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12 Lessons in Leadership or Hitting Brick Walls While Gaining Gray Hair

Posted on August 24, 2010 at 6:48 PM

Leadership isn’t something that is available only to those of us with gray hair. But, there is something to be said for the lessons that the University of Life teaches us along the way to those gray hairs!

 

So, below are 12 lessons I’ve learned (or more realistically that I am working on learning) around leadership.

 

  1. The only way to grow power is to give it away. I have not yet met a leader who isn’t drawn to power. That does not make them megalomaniacs! It is with power that we can accomplish change, grow organizations, or improve situations. But power does not grow when hoarded by the leader. If you steal other’s power you leave them powerless. Powerless people accomplish nothing. And leaders need others to get things done. See lessons 10 and 11! So, to grow your power base and opportunity to accomplish things, you have to give those around you the power to meet their highest potential. Simply put, power shrinks exponentially when hoarded and grows exponentially when shared.
  2. To gain control, you have to first acknowledge that you don’t have it. Should be so obvious shouldn’t it! The problem is that many of us who like to “be in control” also suffer from the assumption that we are in control. This is especially true when things are going well; we must have things “under control” right? My experience says that is wrong. I do a better job as a leader when I recognize that I’m not likely seeing the whole picture. That I need to keep looking, keep questioning and keep digging so I can find the things lurking around waiting to sidetrack me, the team or the work. I can keep moving forward while I’m looking. This is about replacing control with awareness.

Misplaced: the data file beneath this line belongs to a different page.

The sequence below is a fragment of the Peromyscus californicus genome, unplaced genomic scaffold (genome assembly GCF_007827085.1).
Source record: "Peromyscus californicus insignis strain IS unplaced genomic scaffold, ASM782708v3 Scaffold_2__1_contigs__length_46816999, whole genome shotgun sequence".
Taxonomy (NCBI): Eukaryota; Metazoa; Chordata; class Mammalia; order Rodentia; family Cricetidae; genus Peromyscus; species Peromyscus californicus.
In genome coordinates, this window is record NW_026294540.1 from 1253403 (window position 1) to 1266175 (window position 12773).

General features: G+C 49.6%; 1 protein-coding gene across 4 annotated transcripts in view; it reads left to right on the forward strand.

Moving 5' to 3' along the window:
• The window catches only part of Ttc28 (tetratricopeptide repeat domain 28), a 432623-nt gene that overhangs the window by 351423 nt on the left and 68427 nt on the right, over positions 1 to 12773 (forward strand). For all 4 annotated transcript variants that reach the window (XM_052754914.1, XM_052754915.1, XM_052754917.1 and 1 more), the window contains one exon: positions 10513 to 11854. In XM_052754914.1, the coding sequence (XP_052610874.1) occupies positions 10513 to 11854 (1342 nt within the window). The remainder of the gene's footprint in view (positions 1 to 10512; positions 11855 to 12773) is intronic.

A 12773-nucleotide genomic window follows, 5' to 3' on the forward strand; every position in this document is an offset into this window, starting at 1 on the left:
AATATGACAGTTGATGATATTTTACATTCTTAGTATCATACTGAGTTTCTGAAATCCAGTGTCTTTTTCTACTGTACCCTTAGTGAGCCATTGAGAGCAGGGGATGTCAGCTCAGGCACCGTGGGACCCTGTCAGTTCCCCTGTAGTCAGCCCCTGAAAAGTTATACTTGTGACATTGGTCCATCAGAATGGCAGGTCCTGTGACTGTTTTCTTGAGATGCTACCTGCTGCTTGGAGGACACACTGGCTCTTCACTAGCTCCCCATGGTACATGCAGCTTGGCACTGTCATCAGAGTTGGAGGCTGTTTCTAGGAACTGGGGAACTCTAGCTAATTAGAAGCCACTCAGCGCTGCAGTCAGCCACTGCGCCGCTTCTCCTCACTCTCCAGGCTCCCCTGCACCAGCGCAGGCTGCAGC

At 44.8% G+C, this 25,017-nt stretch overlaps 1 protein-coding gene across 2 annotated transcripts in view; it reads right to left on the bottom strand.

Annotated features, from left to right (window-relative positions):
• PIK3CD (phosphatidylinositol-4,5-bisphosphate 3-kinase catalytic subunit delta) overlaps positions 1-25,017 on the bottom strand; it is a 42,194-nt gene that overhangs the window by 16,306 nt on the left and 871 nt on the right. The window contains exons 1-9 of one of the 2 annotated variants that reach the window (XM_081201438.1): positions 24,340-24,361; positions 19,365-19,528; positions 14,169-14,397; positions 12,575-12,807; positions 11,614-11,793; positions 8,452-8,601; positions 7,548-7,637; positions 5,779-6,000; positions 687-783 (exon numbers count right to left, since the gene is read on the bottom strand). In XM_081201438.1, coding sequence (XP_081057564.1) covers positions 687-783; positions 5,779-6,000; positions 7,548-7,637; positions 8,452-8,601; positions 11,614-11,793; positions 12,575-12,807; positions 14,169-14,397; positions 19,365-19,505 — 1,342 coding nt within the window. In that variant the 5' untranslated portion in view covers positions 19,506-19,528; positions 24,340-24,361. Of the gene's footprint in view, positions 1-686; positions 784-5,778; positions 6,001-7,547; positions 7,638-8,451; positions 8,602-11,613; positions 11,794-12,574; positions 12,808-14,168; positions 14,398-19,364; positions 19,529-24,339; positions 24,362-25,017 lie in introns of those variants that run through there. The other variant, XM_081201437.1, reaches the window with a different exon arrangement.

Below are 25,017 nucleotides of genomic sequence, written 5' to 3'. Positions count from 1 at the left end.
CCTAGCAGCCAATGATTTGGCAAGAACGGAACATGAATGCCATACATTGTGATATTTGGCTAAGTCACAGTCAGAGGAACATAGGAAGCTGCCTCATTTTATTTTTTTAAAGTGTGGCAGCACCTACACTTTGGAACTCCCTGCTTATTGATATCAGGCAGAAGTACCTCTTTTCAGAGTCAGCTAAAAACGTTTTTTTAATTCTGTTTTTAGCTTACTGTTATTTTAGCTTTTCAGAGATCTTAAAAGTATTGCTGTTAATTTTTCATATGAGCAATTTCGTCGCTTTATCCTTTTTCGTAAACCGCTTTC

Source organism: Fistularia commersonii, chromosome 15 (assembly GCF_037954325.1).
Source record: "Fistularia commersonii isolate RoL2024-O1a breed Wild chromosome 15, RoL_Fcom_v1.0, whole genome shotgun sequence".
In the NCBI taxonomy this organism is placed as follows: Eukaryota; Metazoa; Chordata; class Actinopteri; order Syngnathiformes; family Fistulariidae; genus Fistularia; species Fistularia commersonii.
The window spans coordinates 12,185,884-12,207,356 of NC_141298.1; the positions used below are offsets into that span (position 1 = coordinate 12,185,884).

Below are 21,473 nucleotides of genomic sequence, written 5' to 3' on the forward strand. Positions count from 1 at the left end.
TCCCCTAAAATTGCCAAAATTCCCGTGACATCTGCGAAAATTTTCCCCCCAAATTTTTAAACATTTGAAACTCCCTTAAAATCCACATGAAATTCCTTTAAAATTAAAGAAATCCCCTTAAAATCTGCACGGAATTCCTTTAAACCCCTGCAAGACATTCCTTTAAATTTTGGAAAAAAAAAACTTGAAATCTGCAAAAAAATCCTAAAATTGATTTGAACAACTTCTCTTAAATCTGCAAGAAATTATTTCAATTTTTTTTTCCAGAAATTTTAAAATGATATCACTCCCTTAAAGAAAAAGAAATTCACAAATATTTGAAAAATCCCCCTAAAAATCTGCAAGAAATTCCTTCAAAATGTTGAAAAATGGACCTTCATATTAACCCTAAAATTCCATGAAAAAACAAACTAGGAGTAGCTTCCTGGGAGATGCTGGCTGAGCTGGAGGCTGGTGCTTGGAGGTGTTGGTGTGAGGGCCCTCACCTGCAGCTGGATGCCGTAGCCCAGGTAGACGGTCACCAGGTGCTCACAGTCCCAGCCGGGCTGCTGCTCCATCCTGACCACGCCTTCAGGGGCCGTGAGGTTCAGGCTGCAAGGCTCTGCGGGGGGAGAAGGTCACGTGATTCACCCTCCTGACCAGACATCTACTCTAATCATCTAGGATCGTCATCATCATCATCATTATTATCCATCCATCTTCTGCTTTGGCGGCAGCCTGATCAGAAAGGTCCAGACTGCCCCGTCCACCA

3. Control and leadership don’t have much to do with one another. For a start, review lesson 2. Once you’ve accepted that you are rarely “in control” of things, you need to recognize that you are never in control of people. People will choose to follow you or not. You may have the illusion of control because of the position you hold but it is an illusion. At best when you think you are controlling people you are getting compliance, but never passion or innovation or commitment to the task at hand. Passion, innovation and commitment from everyone can grow your power (see lesson 1) to get things done (see lesson 10).
  4. If you want to speed up, slow down. “I want it done, and I want it done now. Don’t talk to me about issues or risks or anything else that sounds like negativity. Just do it!” The problem with this is that we’ll end up tripping over ourselves. Urgency is good, rushing is bad. As counterintuitive as it may feel, a little upfront planning and analysis will get things done faster. You will discover issues that could have derailed you and be able to deal with them before they take up much time. You’ll know what your major risks are and have a plan to handle them before they become time-sucking, soul-deflating crises. The people around you will take you seriously when they see you doing some planning for this project or change.
  5. Over-planning does not lead to over-execution. Yes, this is a contradiction to rule 4, so see rule 12. You can over do planning. Just enough planning is absolutely necessary. You need to leave some room for opportunities and changes to be brought into the fold. You need a plan with flexibility. Too much planning is all about the need to be in control. You cannot control everything. Review lessons 2 and 3.
  6. Managing up is not leadership. Being a “yes man” and taking orders may make you popular with the boss but won’t help you grow your leadership skills or your leadership power in the long run. Leading up is different. Being a model of good leadership won’t always be comfortable when dealing with those above you, but you’ll keep learning and helping everyone around you (up, down and sideways) to learn as well. Those that manage up well often do climb the organizational ladder very quickly. Then they find that no one wants to follow them once they get to the top – or even the next rung. So they struggle to get things done. See lessons 10 and 11.